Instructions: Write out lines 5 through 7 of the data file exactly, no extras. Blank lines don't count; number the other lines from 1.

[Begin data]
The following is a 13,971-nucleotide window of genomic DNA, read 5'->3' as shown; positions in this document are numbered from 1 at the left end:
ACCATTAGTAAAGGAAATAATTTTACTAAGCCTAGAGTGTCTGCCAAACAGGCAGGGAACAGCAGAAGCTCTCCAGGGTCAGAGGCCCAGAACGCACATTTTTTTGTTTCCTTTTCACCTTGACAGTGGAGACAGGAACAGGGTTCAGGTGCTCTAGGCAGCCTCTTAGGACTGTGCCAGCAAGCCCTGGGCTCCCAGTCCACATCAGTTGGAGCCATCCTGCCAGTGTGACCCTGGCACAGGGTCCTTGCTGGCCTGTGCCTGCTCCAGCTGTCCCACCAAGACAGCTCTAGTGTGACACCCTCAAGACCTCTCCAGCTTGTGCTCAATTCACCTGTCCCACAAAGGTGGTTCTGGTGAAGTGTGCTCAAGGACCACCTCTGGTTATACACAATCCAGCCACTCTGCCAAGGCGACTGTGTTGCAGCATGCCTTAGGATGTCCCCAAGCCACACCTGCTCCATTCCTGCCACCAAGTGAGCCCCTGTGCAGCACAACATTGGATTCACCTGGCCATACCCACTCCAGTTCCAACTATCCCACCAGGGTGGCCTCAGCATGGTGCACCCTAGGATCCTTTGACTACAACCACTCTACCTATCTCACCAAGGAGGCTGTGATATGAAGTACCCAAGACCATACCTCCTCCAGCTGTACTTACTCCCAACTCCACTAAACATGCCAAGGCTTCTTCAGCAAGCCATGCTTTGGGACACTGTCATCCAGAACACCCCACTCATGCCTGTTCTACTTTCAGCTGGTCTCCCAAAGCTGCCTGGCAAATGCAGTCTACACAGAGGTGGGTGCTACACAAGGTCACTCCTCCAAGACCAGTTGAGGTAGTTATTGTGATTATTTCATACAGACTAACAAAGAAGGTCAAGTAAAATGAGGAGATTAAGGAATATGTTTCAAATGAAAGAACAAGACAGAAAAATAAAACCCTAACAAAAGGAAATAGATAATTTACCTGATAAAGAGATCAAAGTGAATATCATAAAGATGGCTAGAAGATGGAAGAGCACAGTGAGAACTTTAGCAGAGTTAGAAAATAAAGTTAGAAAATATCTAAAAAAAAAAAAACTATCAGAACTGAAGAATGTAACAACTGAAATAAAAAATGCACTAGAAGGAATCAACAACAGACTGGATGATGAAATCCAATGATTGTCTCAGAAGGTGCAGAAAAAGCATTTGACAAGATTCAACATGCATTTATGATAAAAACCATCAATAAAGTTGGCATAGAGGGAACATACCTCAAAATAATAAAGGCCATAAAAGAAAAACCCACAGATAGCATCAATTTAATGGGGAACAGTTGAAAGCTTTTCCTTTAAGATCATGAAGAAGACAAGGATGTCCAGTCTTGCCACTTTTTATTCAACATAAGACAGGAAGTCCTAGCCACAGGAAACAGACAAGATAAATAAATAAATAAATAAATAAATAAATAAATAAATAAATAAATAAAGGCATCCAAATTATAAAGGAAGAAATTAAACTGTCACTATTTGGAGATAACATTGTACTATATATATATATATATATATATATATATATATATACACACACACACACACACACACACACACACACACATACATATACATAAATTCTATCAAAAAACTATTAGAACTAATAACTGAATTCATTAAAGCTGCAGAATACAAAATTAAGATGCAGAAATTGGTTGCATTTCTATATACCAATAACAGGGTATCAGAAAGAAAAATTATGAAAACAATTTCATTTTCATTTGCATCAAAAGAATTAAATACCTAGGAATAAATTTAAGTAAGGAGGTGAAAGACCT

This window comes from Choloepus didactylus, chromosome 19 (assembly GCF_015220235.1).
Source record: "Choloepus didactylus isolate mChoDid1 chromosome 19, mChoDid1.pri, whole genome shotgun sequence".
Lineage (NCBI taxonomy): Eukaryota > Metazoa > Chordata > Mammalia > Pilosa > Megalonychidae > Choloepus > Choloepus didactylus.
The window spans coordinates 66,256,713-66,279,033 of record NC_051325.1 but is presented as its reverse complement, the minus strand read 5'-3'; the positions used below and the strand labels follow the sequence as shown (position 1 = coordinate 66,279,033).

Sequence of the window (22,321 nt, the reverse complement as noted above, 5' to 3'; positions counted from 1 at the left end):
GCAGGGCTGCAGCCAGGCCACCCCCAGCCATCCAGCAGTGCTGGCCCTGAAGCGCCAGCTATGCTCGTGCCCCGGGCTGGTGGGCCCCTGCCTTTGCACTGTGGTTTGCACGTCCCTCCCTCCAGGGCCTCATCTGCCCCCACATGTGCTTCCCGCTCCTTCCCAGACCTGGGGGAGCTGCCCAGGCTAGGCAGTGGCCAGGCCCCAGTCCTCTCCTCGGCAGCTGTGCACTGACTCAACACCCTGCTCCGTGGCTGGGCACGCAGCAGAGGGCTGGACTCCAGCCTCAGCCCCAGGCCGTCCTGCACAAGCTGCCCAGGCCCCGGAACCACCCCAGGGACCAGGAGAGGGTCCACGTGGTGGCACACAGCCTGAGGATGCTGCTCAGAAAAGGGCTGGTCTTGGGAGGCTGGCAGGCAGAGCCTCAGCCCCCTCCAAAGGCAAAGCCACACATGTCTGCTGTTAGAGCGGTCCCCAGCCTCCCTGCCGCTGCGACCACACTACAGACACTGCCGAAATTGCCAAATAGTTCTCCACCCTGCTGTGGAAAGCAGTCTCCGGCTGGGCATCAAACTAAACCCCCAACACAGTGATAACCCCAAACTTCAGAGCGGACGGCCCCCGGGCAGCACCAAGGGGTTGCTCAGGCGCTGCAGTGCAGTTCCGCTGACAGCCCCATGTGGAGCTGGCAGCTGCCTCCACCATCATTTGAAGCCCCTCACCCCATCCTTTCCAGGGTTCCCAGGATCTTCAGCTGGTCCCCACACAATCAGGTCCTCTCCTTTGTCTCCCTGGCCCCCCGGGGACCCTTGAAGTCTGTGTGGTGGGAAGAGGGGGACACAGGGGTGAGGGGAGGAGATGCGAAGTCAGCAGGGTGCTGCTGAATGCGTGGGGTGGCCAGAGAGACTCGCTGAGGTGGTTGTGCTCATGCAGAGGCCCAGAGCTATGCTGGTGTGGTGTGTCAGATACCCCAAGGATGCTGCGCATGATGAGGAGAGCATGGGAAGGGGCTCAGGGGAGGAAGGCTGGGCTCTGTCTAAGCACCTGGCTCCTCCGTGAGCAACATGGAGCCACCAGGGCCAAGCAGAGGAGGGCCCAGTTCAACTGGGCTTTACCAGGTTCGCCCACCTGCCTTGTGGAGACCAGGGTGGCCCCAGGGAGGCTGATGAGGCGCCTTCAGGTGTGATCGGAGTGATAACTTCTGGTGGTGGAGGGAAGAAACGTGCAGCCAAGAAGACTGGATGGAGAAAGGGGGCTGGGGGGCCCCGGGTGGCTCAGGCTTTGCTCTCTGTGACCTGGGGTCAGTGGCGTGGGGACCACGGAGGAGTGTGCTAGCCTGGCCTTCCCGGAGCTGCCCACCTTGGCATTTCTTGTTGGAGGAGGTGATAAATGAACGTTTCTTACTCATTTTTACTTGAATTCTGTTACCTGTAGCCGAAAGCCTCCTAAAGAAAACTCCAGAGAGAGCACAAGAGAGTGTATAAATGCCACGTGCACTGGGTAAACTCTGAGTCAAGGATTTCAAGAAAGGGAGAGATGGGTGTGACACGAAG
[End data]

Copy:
Lineage (NCBI taxonomy): Eukaryota > Metazoa > Chordata > Mammalia > Pilosa > Megalonychidae > Choloepus > Choloepus didactylus.
The window spans coordinates 66,256,713-66,279,033 of record NC_051325.1 but is presented as its reverse complement, the minus strand read 5'-3'; the positions used below and the strand labels follow the sequence as shown (position 1 = coordinate 66,279,033).

Sequence of the window (22,321 nt, the reverse complement as noted above, 5' to 3'; positions counted from 1 at the left end):